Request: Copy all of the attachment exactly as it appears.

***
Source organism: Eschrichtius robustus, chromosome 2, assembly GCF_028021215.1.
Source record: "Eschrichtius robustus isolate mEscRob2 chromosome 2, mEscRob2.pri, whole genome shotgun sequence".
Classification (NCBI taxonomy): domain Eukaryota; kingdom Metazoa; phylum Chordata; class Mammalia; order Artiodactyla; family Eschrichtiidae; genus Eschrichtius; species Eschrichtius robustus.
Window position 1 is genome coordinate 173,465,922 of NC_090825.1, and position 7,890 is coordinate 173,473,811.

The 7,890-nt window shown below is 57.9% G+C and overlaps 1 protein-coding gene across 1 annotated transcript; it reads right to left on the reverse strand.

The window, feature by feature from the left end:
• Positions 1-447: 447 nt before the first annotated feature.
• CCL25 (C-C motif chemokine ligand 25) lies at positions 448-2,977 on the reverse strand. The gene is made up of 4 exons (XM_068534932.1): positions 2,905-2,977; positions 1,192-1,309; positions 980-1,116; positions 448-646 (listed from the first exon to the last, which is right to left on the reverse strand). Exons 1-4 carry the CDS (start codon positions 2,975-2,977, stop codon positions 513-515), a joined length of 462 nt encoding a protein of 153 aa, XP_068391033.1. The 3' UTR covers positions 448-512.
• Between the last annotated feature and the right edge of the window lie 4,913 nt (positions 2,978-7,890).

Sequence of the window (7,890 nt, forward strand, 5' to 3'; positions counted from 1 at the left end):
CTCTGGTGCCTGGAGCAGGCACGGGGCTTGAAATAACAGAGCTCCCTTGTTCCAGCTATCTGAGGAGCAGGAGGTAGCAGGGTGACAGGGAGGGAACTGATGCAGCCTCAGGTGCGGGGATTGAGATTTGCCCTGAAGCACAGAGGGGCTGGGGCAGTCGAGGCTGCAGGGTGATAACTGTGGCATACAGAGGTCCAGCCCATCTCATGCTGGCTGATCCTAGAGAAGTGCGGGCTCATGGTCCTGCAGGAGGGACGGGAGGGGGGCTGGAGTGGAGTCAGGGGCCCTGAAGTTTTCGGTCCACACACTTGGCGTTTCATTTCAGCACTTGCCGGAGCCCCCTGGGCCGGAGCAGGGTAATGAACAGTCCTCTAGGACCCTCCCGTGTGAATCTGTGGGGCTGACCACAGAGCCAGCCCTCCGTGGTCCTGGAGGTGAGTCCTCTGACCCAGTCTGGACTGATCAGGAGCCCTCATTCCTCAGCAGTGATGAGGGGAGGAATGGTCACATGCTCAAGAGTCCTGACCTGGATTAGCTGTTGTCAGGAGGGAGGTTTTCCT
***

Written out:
Source organism: Eschrichtius robustus, chromosome 2, assembly GCF_028021215.1.
Source record: "Eschrichtius robustus isolate mEscRob2 chromosome 2, mEscRob2.pri, whole genome shotgun sequence".
Classification (NCBI taxonomy): domain Eukaryota; kingdom Metazoa; phylum Chordata; class Mammalia; order Artiodactyla; family Eschrichtiidae; genus Eschrichtius; species Eschrichtius robustus.
Window position 1 is genome coordinate 173,465,922 of NC_090825.1, and position 7,890 is coordinate 173,473,811.

The 7,890-nt window shown below is 57.9% G+C and overlaps 1 protein-coding gene across 1 annotated transcript; it reads right to left on the reverse strand.

The window, feature by feature from the left end:
• Positions 1-447: 447 nt before the first annotated feature.
• CCL25 (C-C motif chemokine ligand 25) lies at positions 448-2,977 on the reverse strand. The gene is made up of 4 exons (XM_068534932.1): positions 2,905-2,977; positions 1,192-1,309; positions 980-1,116; positions 448-646 (listed from the first exon to the last, which is right to left on the reverse strand). Exons 1-4 carry the CDS (start codon positions 2,975-2,977, stop codon positions 513-515), a joined length of 462 nt encoding a protein of 153 aa, XP_068391033.1. The 3' UTR covers positions 448-512.
• Between the last annotated feature and the right edge of the window lie 4,913 nt (positions 2,978-7,890).

Sequence of the window (7,890 nt, forward strand, 5' to 3'; positions counted from 1 at the left end):
CTCTGGTGCCTGGAGCAGGCACGGGGCTTGAAATAACAGAGCTCCCTTGTTCCAGCTATCTGAGGAGCAGGAGGTAGCAGGGTGACAGGGAGGGAACTGATGCAGCCTCAGGTGCGGGGATTGAGATTTGCCCTGAAGCACAGAGGGGCTGGGGCAGTCGAGGCTGCAGGGTGATAACTGTGGCATACAGAGGTCCAGCCCATCTCATGCTGGCTGATCCTAGAGAAGTGCGGGCTCATGGTCCTGCAGGAGGGACGGGAGGGGGGCTGGAGTGGAGTCAGGGGCCCTGAAGTTTTCGGTCCACACACTTGGCGTTTCATTTCAGCACTTGCCGGAGCCCCCTGGGCCGGAGCAGGGTAATGAACAGTCCTCTAGGACCCTCCCGTGTGAATCTGTGGGGCTGACCACAGAGCCAGCCCTCCGTGGTCCTGGAGGTGAGTCCTCTGACCCAGTCTGGACTGATCAGGAGCCCTCATTCCTCAGCAGTGATGAGGGGAGGAATGGTCACATGCTCAAGAGTCCTGACCTGGATTAGCTGTTGTCAGGAGGGAGGTTTTCCT